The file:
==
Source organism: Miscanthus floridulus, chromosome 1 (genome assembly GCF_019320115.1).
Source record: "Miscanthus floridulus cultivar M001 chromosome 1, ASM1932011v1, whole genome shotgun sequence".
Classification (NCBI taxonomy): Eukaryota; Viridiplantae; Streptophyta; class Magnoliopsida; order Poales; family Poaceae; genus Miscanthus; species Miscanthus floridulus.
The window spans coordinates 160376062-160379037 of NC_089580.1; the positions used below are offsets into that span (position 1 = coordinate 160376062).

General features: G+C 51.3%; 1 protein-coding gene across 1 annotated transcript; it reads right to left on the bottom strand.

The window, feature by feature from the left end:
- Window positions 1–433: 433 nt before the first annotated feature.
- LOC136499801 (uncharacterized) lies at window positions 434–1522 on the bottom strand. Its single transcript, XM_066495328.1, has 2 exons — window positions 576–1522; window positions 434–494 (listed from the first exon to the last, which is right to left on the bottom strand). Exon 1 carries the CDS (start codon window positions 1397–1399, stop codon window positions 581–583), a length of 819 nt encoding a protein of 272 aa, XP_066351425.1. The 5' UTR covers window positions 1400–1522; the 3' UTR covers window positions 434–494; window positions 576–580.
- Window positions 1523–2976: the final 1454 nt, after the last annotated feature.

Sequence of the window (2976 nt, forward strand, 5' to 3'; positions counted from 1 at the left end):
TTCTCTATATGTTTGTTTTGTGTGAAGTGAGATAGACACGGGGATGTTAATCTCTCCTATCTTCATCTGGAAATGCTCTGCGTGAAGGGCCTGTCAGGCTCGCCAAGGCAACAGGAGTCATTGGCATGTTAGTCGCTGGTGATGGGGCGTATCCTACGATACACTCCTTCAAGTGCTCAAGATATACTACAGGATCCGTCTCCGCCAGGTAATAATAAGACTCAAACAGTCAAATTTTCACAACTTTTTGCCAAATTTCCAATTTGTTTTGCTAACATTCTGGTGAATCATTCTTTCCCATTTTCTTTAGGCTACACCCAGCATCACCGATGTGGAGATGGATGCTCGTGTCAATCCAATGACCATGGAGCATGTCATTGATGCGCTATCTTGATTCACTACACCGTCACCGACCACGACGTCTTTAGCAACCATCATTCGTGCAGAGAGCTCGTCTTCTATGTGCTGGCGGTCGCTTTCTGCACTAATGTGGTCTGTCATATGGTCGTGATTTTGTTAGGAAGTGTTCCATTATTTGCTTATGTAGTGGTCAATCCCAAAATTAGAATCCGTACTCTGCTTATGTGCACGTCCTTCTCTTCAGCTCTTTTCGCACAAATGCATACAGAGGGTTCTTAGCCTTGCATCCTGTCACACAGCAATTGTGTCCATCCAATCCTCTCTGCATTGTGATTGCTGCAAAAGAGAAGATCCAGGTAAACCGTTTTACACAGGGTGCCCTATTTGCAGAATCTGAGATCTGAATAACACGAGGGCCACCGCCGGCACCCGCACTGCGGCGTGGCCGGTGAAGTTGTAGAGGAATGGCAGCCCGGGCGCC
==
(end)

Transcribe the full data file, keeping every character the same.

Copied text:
Source organism: Miscanthus floridulus, chromosome 1 (genome assembly GCF_019320115.1).
Source record: "Miscanthus floridulus cultivar M001 chromosome 1, ASM1932011v1, whole genome shotgun sequence".
Classification (NCBI taxonomy): Eukaryota; Viridiplantae; Streptophyta; class Magnoliopsida; order Poales; family Poaceae; genus Miscanthus; species Miscanthus floridulus.
The window spans coordinates 160376062-160379037 of NC_089580.1; the positions used below are offsets into that span (position 1 = coordinate 160376062).

General features: G+C 51.3%; 1 protein-coding gene across 1 annotated transcript; it reads right to left on the bottom strand.

The window, feature by feature from the left end:
- Window positions 1–433: 433 nt before the first annotated feature.
- LOC136499801 (uncharacterized) lies at window positions 434–1522 on the bottom strand. Its single transcript, XM_066495328.1, has 2 exons — window positions 576–1522; window positions 434–494 (listed from the first exon to the last, which is right to left on the bottom strand). Exon 1 carries the CDS (start codon window positions 1397–1399, stop codon window positions 581–583), a length of 819 nt encoding a protein of 272 aa, XP_066351425.1. The 5' UTR covers window positions 1400–1522; the 3' UTR covers window positions 434–494; window positions 576–580.
- Window positions 1523–2976: the final 1454 nt, after the last annotated feature.

Sequence of the window (2976 nt, forward strand, 5' to 3'; positions counted from 1 at the left end):
TTCTCTATATGTTTGTTTTGTGTGAAGTGAGATAGACACGGGGATGTTAATCTCTCCTATCTTCATCTGGAAATGCTCTGCGTGAAGGGCCTGTCAGGCTCGCCAAGGCAACAGGAGTCATTGGCATGTTAGTCGCTGGTGATGGGGCGTATCCTACGATACACTCCTTCAAGTGCTCAAGATATACTACAGGATCCGTCTCCGCCAGGTAATAATAAGACTCAAACAGTCAAATTTTCACAACTTTTTGCCAAATTTCCAATTTGTTTTGCTAACATTCTGGTGAATCATTCTTTCCCATTTTCTTTAGGCTACACCCAGCATCACCGATGTGGAGATGGATGCTCGTGTCAATCCAATGACCATGGAGCATGTCATTGATGCGCTATCTTGATTCACTACACCGTCACCGACCACGACGTCTTTAGCAACCATCATTCGTGCAGAGAGCTCGTCTTCTATGTGCTGGCGGTCGCTTTCTGCACTAATGTGGTCTGTCATATGGTCGTGATTTTGTTAGGAAGTGTTCCATTATTTGCTTATGTAGTGGTCAATCCCAAAATTAGAATCCGTACTCTGCTTATGTGCACGTCCTTCTCTTCAGCTCTTTTCGCACAAATGCATACAGAGGGTTCTTAGCCTTGCATCCTGTCACACAGCAATTGTGTCCATCCAATCCTCTCTGCATTGTGATTGCTGCAAAAGAGAAGATCCAGGTAAACCGTTTTACACAGGGTGCCCTATTTGCAGAATCTGAGATCTGAATAACACGAGGGCCACCGCCGGCACCCGCACTGCGGCGTGGCCGGTGAAGTTGTAGAGGAATGGCAGCCCGGGCGCC